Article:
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In the southeast corner of my life there’s a perfect circle of stone visible to anyone uphill or airborne. The northern boundary is an entirely different story. It’s a river that shapeshifts with the seasons. Water washes over the fallen cottonwood, gouges the mountain, and settles in deadly eddies.

Today, it is all too much, and paradoxically, nothing is ever enough. Not God, not people, not earth, not sky. The small and large injustices plaguing me have metastasized and lit the landscape with a cold, blue fire.

Some small part of me lives in fear. Lives in fear. Lives in fear. I’d like to kill off that part and live with more grace. That part would like to kill me off and reign as a vicious sovereign. Usually, I keep her underground and undernourished. Today, I am sorely tempted to throw her red meat. Why not? The world is awash in sovereigns eating red meat. I myself am mostly red meat.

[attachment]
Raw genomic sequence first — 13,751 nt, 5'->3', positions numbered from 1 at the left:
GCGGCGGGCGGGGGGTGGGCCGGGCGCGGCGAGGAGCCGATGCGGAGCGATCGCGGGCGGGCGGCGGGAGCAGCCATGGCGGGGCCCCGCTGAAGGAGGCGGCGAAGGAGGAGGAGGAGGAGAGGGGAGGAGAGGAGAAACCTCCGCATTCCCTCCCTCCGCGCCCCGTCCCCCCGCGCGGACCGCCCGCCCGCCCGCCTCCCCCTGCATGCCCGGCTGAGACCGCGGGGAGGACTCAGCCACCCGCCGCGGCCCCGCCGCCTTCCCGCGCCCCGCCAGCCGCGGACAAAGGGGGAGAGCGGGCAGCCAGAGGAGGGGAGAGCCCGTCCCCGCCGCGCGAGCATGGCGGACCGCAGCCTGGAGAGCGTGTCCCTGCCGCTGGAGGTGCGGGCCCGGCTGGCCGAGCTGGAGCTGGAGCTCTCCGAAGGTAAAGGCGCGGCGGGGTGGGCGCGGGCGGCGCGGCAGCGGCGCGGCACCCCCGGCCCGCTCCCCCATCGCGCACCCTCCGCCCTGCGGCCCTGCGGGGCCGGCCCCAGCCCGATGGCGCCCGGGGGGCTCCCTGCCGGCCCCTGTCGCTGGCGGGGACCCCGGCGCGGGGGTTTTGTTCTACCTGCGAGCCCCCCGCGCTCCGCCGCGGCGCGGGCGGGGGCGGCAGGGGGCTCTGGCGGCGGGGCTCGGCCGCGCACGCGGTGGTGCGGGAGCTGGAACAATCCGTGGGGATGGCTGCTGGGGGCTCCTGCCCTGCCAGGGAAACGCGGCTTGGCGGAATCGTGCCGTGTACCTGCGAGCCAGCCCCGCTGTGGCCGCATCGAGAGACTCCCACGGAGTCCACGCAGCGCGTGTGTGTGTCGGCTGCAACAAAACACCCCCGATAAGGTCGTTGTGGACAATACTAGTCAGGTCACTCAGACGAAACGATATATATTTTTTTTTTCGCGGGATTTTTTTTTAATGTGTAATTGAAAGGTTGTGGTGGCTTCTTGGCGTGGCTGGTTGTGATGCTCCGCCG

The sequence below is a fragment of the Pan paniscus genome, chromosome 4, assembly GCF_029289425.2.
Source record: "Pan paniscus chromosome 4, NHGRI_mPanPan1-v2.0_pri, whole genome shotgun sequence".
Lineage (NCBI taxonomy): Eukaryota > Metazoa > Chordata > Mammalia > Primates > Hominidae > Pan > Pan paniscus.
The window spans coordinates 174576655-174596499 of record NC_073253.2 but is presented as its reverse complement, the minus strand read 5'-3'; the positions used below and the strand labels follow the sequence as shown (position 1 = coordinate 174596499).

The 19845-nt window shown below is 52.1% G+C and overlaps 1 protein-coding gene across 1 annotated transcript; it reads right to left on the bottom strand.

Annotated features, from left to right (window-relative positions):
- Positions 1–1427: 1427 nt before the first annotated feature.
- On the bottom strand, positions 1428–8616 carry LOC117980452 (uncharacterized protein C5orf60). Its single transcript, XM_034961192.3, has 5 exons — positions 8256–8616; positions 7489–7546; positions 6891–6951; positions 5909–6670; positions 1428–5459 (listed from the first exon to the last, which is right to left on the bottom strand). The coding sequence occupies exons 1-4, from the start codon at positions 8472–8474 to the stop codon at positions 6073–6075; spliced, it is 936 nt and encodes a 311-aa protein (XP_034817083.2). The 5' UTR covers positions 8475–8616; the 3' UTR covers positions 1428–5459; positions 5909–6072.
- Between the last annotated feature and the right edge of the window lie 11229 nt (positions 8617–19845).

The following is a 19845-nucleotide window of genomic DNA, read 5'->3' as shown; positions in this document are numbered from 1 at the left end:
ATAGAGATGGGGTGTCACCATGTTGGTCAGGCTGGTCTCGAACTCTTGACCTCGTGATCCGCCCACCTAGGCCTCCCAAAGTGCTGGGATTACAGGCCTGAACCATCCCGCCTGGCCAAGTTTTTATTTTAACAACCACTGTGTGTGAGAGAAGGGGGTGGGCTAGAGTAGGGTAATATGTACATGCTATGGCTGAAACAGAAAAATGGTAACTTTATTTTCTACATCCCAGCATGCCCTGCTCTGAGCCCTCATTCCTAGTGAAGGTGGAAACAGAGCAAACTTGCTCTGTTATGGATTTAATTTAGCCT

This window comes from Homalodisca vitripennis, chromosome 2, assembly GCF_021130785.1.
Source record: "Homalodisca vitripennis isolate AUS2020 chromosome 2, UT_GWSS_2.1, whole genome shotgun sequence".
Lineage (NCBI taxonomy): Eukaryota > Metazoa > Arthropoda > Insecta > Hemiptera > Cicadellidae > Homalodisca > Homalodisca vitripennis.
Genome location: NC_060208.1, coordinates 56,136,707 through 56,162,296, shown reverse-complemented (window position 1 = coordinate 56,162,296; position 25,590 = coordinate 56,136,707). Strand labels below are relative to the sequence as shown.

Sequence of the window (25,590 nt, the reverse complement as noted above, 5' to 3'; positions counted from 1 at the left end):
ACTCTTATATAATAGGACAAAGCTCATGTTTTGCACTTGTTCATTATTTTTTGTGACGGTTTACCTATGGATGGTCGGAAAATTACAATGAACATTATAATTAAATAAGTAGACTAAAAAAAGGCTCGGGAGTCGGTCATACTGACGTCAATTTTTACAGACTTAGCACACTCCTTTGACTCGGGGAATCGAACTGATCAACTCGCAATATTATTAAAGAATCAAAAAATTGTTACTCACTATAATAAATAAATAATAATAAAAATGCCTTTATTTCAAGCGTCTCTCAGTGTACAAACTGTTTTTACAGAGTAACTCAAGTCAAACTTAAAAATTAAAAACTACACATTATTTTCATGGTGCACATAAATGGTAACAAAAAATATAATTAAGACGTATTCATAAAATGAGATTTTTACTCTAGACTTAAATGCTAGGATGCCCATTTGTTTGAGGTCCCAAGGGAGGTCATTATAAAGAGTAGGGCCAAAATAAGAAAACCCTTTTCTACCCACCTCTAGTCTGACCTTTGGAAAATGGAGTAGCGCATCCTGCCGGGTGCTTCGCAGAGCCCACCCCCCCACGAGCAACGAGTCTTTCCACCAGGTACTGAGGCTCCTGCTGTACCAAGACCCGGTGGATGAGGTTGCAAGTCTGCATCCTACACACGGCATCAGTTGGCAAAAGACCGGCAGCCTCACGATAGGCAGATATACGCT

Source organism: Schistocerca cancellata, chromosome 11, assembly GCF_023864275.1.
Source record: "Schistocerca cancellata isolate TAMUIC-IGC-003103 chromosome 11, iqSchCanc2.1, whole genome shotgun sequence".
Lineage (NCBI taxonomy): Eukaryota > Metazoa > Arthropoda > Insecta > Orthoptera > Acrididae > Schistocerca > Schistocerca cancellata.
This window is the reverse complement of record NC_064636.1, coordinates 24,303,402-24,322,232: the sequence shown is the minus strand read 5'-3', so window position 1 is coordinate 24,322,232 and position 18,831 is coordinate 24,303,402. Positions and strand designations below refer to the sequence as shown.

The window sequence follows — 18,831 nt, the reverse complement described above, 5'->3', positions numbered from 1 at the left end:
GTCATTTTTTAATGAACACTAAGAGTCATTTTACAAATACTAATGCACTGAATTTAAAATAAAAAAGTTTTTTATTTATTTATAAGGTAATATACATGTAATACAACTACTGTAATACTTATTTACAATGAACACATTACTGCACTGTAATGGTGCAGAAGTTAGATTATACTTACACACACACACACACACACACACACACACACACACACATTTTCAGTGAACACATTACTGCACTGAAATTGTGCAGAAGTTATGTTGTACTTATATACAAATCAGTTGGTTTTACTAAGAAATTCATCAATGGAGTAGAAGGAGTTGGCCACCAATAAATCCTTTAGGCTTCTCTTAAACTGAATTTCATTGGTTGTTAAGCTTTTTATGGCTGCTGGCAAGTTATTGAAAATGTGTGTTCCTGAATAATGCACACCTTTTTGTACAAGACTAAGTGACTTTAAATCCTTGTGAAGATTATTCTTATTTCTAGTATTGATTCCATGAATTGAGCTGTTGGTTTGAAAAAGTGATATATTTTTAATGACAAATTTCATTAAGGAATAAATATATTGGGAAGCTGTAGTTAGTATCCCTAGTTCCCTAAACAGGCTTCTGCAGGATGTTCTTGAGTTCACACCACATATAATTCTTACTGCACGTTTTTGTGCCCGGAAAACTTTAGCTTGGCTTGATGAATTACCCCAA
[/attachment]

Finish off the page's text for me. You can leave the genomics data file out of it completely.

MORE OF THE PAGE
God is a stretch of long gray sky, atmospherically unstable. Dead in the way of winter. The first signs of spring arrive from the grave—weeds, spiders, mud, and hunger. Mating rituals begin. Some will die showing off their antlers or plumage. Some will be passed over and never bear fruit. So what? That’s what I say. So what?

The gardener has turned the soil. The physician has opened a vein. The old woman is wearing her apron. The migrant has crossed the border. A child has been born. They are all doomed with the dignity of temporary flesh, but as they hold hands, as the world turns, as the rivers flow, as rocks hold firm, as the ozone shreds, as the species evolve, as fatal floods fertilize and recede, a certain and tragic joy remains. I want none of it.

For now I will stubbornly inhabit the illusion of autonomy. God has agreed to stay west of here, busily mixing the colors that will mark the setting of this particular sun. “Thank you,” I murmur, aware of the costs of such holy self-restraint. God nods.

No one goes it alone, but glittering fools pretend otherwise, and sometimes, I join them, peering at the world through my homemade periscope. With carefully-placed mirrors, you can create endless images of the same thing.

Random and Small Redemptions